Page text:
The city's impressive new kaiseki counter from legend Hiroki Odo is hidden in plain sight.
The term "speakeasy"—attributed to covert drinking dens throughout America during Prohibitions in the 1920s—serves as the unlikely connective tissue binding new New York mini bistro Hall, and its rear, hidden kaiseki counter, Odo. Both are helmed by Hiroki Odo, one of Manhattan’s most respected chefs known for his elegant, Japanese-vegan tasting menus at Midtown’s one-Michelin-starred Kajitsu. Odo designed Hall, a cozy, all-day café dressed in 115-year-old oak, to look like a modern speakeasy, and the snug space doubles as the discrete entry point for his namesake 14-seat speakeasy restaurant—one proffering far more than illicit booze.
For the last five years, Kyushu-born Odo has impressed New Yorkers with his stunning, meticulously-crafted, hyper-seasonal shojin-style tasting menus; a type of ancient temple cuisine originally consumed by Zen Buddhist monks that predates kaiseki—today considered Japan’s highest form of culinary art. It’s a style of cooking he learned in Japan at places like Kyoto’s two-Michelin-starred Kodaiji Wakuden.
And now via his new dual-concept, 1,200 square-foot Flatiron space, Odo is continuing to tell the story of refined Japanese cookery. While 20-seat Hall serves as a place for Ippodo tea matcha lattes and Nobletree coffee espresso drinks during the day, which lead into classic cocktails by night, Odo also organizes a concise bill of fare, the kind of Japanese-European bistro fusion one would encounter in Tokyo. Dishes like washugyu meatball with French demi sauce, Japanese fried chicken, and leek vinaigrette.
But the real action is hidden behind a substantial brass door toward the back of Hall. Guests step through a narrow passageway, entering what feels like a portal into Japan. One decorated with rough and smooth surfaces in soft, natural hues of white and brown conceived by Tokyo-based design firm SIMPLICITY, known for their subdued, yet chic aesthetic at places like Ginza’s HIGASHIYA tea salon. A sleek, 12-foot oak dining counter spans the length of the room; in the center of the space, behind the bar, a team of chefs quietly prepare dishes; grilling duck breast over binchotan charcoal and seasoning steaming sushi rice with a blend of vinegars.
Here, Odo embraces the multi-course kaiseki philosophy, building a meal that pays respect to seasonality and balance, with regard to ingredients’ color, flavor, temperature, texture, and aroma. But, rather than import premiere products from Japan—the practices carried out by most of New York’s top Japanese chefs who can afford it—he’s creating his own, new kaiseki style contingent on the best seasonal ingredients sourced from New York State and elsewhere in the country.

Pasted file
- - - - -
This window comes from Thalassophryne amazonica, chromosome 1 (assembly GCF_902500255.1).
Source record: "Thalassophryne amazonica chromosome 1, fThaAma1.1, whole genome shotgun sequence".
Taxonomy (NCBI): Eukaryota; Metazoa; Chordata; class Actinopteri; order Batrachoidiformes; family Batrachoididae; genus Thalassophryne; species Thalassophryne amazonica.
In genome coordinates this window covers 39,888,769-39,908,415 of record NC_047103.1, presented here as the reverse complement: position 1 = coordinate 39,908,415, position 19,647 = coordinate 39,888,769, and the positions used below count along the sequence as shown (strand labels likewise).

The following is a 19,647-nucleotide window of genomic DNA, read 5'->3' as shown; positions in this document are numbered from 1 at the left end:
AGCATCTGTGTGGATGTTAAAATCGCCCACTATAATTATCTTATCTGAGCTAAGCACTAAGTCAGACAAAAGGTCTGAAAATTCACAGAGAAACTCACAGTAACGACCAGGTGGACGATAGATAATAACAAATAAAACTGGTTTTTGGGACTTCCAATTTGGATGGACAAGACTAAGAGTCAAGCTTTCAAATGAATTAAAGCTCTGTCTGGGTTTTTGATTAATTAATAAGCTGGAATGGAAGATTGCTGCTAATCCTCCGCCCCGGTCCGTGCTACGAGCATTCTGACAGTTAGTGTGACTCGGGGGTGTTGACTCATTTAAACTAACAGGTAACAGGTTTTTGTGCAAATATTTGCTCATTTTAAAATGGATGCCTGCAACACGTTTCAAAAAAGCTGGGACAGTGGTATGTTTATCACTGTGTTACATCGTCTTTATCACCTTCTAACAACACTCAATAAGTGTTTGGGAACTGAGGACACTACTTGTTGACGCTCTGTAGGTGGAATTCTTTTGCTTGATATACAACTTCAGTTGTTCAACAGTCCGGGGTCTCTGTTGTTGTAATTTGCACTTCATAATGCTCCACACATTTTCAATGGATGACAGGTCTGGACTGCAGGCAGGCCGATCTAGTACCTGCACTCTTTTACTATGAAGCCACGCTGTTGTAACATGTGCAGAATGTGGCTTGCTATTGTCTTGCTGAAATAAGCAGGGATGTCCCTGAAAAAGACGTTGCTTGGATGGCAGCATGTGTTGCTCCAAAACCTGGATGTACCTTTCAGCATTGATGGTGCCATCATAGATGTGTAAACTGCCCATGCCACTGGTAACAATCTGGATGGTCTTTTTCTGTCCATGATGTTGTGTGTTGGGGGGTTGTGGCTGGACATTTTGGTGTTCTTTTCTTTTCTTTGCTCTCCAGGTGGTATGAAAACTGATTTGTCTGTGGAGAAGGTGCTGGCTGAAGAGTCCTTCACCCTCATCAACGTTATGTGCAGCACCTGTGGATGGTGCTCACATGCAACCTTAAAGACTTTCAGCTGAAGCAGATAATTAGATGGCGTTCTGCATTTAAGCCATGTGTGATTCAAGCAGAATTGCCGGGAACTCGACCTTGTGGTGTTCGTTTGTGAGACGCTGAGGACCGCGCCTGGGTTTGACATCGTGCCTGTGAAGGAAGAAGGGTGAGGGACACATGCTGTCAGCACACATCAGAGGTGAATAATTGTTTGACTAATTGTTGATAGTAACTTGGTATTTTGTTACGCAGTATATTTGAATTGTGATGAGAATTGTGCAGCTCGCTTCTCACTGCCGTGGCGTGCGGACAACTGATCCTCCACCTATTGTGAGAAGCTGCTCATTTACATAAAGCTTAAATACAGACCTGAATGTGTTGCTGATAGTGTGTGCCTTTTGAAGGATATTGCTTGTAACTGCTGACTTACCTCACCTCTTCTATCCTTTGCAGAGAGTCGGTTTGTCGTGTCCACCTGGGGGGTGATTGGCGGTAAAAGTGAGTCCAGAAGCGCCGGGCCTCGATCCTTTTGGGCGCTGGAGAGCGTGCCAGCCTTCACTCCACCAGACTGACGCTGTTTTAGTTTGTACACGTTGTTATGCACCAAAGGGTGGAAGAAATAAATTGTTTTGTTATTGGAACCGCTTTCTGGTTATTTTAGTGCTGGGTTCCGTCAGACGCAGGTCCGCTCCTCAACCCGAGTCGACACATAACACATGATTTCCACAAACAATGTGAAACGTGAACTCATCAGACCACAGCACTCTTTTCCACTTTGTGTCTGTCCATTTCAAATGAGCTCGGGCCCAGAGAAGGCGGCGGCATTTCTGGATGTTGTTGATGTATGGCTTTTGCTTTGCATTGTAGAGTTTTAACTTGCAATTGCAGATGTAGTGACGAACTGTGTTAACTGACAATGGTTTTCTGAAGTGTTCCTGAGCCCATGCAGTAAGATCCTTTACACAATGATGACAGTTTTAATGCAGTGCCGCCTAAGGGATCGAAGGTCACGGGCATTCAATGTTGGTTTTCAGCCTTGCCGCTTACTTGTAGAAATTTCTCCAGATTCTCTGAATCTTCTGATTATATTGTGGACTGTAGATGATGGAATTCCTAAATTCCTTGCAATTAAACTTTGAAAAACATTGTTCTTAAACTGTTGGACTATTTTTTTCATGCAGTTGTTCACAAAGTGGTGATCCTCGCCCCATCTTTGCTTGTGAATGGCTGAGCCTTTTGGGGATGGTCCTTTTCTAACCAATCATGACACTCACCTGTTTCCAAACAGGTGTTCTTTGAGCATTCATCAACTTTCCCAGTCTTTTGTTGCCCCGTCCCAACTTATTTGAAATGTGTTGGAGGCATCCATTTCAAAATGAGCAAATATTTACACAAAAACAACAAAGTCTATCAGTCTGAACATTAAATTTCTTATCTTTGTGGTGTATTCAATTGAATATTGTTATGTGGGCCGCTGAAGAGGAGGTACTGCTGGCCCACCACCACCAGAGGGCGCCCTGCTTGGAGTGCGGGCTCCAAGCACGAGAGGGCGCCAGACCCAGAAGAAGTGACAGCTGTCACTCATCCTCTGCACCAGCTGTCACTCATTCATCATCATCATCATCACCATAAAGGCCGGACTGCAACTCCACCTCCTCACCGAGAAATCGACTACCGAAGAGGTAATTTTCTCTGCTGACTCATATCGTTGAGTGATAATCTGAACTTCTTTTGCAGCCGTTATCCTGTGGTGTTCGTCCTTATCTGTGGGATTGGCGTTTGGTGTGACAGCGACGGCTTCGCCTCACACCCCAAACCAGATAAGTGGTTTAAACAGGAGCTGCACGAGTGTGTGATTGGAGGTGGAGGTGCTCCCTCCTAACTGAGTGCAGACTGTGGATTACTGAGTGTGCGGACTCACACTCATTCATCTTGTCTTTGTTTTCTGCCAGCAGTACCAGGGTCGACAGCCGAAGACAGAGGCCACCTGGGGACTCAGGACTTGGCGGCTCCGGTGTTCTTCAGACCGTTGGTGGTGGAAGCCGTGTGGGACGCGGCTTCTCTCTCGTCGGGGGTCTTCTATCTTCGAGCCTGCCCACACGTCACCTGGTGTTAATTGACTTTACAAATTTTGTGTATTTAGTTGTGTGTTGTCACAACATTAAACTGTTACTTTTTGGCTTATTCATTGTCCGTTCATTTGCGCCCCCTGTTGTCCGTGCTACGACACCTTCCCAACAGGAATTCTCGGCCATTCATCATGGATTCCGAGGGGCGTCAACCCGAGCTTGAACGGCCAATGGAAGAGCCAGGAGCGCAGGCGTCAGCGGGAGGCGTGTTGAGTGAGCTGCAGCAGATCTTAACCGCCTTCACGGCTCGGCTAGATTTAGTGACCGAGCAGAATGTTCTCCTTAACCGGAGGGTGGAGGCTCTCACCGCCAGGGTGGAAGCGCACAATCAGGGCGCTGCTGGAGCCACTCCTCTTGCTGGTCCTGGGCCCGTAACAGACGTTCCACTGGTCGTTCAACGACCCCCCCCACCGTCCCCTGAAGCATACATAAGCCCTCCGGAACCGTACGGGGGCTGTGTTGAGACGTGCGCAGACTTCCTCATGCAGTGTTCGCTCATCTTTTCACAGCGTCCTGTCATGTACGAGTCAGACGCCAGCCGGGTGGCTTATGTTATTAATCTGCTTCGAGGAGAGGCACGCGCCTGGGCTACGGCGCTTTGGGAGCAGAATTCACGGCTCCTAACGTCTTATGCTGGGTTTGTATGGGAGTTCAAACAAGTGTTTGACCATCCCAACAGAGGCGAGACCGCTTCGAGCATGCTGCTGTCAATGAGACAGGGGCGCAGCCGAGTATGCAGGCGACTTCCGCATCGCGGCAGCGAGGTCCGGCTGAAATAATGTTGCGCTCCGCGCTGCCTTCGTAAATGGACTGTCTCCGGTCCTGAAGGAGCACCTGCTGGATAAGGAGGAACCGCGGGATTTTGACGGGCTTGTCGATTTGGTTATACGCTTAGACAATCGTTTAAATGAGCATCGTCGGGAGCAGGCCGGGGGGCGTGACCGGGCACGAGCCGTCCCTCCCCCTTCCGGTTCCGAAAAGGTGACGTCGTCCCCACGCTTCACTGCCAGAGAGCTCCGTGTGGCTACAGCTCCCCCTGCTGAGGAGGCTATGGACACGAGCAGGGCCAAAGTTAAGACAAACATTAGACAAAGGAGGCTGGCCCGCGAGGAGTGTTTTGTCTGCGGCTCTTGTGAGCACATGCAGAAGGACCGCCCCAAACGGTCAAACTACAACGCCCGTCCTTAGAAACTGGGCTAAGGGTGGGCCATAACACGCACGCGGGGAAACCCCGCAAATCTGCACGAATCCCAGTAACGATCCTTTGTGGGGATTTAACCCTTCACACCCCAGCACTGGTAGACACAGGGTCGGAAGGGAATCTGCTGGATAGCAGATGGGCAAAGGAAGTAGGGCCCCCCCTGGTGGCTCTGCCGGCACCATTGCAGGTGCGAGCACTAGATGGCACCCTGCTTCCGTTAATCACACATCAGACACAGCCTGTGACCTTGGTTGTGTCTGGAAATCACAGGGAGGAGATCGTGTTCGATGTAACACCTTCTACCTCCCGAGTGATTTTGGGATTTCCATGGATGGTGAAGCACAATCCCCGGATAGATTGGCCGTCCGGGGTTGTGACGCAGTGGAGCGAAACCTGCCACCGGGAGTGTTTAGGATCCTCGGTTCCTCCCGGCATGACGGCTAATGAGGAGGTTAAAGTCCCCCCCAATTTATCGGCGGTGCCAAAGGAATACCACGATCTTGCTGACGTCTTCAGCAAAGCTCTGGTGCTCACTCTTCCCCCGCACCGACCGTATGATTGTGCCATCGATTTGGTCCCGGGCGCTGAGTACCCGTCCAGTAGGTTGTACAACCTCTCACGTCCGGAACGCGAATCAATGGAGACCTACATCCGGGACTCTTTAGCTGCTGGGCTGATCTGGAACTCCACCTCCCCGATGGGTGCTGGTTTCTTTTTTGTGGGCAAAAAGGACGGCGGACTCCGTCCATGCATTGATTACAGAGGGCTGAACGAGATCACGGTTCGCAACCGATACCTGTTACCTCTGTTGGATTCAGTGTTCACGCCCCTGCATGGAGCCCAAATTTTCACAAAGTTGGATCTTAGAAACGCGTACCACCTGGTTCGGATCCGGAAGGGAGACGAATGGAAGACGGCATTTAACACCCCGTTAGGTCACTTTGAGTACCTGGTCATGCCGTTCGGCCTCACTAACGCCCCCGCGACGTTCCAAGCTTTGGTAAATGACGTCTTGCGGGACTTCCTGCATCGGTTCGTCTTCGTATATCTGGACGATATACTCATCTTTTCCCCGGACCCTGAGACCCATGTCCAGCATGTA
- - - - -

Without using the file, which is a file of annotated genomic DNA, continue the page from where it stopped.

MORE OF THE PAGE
“[T]there are a lot of high-quality ingredients in the U.S., and we work with amazing local suppliers and purveyors to showcase their produce,” states Odo, who believes that, by “[u]sing the right ingredients, and applying the right skills, we can create provide incredible flavors with these local ingredients.”
Odo rewrites his $200, nine-course omakase every month, and depending on the season, diners could begin with a cauliflower chawamushi (egg custard) imbued with a dashi stock made from Long Island topneck clams, brightened by fresh yuzu zest from Nagatoshi Farm in California. Next might come sashimi of Long Island tilefish carefully fanned out on a plate beside a small mound of California wasabi, and a mini mountain of “kimo” a play on ankimo, or monkfish liver, this version made from the tilefish’s liver.
Following the hallmarks of classic kaiseki in which courses incorporate various cooking methods—from raw to fried, boiled to grilled—an umami-rich soup flavored with sake lees sourced from nearby Brooklyn Kura, studded with black truffle-flecked mochi, could follow, after which one might try binchotan-grilled washugyu (a beef crossbred from wagyu and American black angus), then a seasonal assortment of sushi.
Chef Seong Cheol Byun, previously of decorated West Village fish den Sushi Nakazawa, heads up the sushi block here, and to each diner he carries a box of freshly sliced seafood—like ika from Long Island anointed with caviar, nine-day-aged sawada via North Carolina, and cushy Santa Barbara uni. Nigiri here isn’t entirely traditional though. While Cheol Byun is experimenting with a kimchi-laced akami tuna hand roll, his biggest challenge lies with this fish. When blue fin isn’t available, Cheol Byun swaps in big eye, and he has been playing with different curing techniques to recreate blue fin’s meaty, rich flavor. Not at all an easy feat.
And herein lies the challenges of building a Japanese kaiseki meal with American ingredients. Sure, the U.S. grows many incredible products, but sometimes that unique Japanese taste is missing. Which is why it takes a skilled chef with a sound understanding of Japanese technique to scheme creative ways to build umami in everything from fish to ramen, sometimes a final savory dish option here—guests can pick from three pasta and rice-based dishes, or try all.
Odo isn’t the only restaurant in the U.S. finding innovative ways to elevate American ingredients. One of Tokyo’s most revered sushi chefs, Keiji Nakazawa, who relocated his iconic sushiya, Sushi Sho, to a tiny 10-seat bar within the Ritz-Carlton Residences in Honolulu two and a half years ago, today builds his omakase almost entirely of domestic ingredients. In place of pickled ginger he serves pickled palm hearts as a palate cleanser, along with entirely unorthodox bites incorporating local ingredients, like ahi with Maui onion, and local onaga with black Hawaiian salt.
The idea of a speakeasy might not sound as though it would jive with a Japanese restaurant, but when it’s a Japanese restaurant inspired by America’s best products, the concept comes into focus.